New regulation announced in the UK by the Competition and Markets Authority (CMA) aims to introduce measures that it ‘expects to increase competition in the car insurance market’.* In an already fiercely competitive industry these are liable to have short term implications on how insurers offer products, as well as longer term ones on consumer behavior. The measures respond to two findings. Firstly that agreements existed between insurers and price comparison sites that prevented insurers from offering cheaper policies through other online channels. Legislation has been introduced which will effectively ban the practice. Secondly the CMA has concluded that ‘the way motor-insurance-related add-on products are sold makes it hard for customers to obtain the best value’. The CMA is calling for the Financial Conduct Authority (FCA), as part of its ongoing work on insurance add-ons, to consider how drivers could be better informed in making their choices.
Optimization has repeatedly shown that users respond positively to clear value propositions. For this to be so it requires insurers to be adept at understanding when and how to sell add-ons within their sales funnels. The current model of offering them on separate pages within the sales funnel is adopted as standard. Challenging this framework should be a key strategy of insurers adapting to the new environment.
The present framework presents shoppers with a simple choice: go direct or go to a comparison site. However, with insurers now enjoying greater freedom to experiment with new marketing channels, the possibility that some of these will become effective is high.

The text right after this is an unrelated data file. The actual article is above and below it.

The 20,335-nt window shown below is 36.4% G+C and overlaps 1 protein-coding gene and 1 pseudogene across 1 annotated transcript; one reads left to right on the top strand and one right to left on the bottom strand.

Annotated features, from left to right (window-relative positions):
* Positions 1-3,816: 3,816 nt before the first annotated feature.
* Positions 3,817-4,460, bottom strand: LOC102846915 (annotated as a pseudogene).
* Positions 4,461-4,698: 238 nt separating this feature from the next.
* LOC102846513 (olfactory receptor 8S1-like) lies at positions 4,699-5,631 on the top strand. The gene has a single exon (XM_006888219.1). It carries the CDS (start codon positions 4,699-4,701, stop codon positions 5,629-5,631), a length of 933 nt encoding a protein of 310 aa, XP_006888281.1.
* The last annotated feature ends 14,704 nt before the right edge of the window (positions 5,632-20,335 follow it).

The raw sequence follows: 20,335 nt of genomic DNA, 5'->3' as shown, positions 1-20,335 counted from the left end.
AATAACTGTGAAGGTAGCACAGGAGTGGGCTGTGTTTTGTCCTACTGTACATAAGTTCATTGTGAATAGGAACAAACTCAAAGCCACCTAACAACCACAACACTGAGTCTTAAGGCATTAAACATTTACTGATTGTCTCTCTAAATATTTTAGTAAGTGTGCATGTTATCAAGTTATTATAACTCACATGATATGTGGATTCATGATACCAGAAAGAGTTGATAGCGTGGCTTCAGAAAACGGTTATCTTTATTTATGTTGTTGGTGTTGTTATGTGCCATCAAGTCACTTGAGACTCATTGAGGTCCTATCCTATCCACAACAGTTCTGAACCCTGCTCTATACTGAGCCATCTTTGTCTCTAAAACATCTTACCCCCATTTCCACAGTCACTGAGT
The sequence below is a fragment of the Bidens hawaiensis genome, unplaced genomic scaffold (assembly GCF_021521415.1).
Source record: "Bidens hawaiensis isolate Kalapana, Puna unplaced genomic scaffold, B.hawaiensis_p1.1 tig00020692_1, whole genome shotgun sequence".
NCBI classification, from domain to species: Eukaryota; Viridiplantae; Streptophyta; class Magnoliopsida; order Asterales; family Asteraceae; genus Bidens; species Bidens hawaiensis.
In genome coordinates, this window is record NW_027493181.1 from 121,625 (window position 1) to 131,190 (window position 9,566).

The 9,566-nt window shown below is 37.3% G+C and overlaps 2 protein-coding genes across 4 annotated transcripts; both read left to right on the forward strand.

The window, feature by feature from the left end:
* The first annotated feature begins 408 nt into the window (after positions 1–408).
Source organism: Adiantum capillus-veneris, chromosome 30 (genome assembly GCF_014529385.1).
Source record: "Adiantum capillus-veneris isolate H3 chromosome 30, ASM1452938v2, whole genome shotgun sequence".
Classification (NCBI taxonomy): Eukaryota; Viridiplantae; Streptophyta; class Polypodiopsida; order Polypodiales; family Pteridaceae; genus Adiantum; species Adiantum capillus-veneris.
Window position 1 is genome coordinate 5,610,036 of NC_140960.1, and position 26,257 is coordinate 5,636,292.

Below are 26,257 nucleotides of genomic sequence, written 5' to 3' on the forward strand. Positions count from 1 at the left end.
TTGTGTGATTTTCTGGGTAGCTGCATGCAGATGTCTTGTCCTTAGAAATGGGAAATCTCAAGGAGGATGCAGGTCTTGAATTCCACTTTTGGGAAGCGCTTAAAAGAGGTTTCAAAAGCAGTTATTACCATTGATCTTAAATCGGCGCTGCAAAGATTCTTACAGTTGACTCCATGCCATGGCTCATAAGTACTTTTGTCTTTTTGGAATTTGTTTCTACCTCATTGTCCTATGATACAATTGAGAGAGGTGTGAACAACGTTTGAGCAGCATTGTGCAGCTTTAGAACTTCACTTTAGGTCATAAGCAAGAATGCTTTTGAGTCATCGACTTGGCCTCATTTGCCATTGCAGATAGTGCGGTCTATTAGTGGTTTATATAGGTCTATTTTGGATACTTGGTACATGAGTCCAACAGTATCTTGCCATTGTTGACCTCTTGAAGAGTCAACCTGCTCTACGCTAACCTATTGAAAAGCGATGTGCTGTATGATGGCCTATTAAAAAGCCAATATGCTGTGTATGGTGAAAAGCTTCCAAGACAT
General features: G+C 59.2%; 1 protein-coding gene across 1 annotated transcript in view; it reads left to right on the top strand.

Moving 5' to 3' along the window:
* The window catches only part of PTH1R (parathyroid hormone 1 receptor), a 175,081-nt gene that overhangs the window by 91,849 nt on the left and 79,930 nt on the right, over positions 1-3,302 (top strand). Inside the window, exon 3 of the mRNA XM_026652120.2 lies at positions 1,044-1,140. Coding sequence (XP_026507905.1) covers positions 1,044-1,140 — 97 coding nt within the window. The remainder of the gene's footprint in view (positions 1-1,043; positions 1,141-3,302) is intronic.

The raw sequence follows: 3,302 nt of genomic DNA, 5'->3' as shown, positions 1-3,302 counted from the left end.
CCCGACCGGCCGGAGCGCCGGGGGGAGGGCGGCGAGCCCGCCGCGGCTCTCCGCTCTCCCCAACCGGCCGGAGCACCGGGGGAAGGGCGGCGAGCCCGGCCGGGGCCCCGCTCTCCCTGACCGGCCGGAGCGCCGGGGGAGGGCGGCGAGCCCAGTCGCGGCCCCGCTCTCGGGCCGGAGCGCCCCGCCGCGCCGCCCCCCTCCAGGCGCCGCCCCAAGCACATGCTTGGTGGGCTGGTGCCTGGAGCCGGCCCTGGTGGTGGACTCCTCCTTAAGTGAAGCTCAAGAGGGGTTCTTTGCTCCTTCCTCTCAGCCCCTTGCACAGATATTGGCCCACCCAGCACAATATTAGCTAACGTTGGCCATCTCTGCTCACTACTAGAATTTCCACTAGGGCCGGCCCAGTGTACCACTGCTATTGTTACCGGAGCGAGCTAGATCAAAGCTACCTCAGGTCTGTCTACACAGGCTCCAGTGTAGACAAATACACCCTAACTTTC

Such a shift would require a revaluation of pages outside the sales funnel. The dated look of many high profile motor insurance homepages is indicative of their diminished importance within sales funnels. The current model has made them redundant; re-absorbing them as effective components in the marketing funnel means they would require serious optimization.
The CMA announcements are likely to be viewed as a favorable outcome for insurers. For this verdict to bring about significant change in user behavior and the insurer’s financial performance, insurers must be willing to innovate. Optimization offers a unique framework to do this. In many aspects motor insurance is grounded in orthodoxies established close to a decade ago. If these can be challenged, and new approaches adopted, then CMA announcements might prove to be a significant milestone in the online insurance industry.